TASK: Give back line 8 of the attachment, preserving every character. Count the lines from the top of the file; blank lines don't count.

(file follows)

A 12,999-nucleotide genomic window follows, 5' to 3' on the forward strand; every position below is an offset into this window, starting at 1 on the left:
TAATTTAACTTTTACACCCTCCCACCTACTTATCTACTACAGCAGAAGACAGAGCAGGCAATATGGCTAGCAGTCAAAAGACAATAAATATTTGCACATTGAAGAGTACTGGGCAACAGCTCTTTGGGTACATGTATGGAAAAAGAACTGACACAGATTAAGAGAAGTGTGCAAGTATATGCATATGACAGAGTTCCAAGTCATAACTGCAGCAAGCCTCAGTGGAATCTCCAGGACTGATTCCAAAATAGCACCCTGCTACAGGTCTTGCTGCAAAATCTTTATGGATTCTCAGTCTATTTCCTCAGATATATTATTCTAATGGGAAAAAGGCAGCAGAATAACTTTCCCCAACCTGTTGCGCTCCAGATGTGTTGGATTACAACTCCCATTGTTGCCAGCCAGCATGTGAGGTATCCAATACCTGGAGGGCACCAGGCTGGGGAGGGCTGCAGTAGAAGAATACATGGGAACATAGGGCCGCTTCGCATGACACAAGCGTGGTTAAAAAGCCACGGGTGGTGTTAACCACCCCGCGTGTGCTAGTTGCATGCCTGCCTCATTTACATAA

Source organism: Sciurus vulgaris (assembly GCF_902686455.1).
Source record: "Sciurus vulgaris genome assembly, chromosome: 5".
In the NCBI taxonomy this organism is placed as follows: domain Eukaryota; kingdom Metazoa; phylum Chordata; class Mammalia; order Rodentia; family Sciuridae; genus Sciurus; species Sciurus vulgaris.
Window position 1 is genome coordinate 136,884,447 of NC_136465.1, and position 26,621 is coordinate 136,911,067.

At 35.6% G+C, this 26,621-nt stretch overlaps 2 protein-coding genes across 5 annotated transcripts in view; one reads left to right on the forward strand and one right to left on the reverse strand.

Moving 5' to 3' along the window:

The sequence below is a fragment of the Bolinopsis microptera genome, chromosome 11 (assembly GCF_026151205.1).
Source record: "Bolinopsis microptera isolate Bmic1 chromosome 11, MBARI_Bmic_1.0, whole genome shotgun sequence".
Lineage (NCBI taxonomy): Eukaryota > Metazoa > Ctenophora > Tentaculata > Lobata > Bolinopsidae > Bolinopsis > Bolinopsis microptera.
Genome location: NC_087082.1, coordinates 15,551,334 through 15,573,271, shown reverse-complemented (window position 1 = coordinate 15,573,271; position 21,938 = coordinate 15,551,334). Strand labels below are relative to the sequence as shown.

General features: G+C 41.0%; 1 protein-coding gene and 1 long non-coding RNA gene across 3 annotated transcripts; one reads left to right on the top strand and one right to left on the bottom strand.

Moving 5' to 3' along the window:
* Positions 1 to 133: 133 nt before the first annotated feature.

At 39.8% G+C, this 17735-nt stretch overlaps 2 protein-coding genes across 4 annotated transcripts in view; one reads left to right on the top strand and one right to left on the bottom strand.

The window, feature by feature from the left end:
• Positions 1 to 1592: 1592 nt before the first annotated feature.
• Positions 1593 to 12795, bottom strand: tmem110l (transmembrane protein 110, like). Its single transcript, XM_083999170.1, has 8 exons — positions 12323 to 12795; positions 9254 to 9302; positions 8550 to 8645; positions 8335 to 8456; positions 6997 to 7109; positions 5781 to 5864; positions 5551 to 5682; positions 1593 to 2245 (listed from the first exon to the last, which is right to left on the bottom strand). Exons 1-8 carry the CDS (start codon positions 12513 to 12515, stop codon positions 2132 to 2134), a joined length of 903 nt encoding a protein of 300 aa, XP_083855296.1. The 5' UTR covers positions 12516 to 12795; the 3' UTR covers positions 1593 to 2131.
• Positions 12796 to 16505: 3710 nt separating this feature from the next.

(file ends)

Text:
Moving 5' to 3' along the window: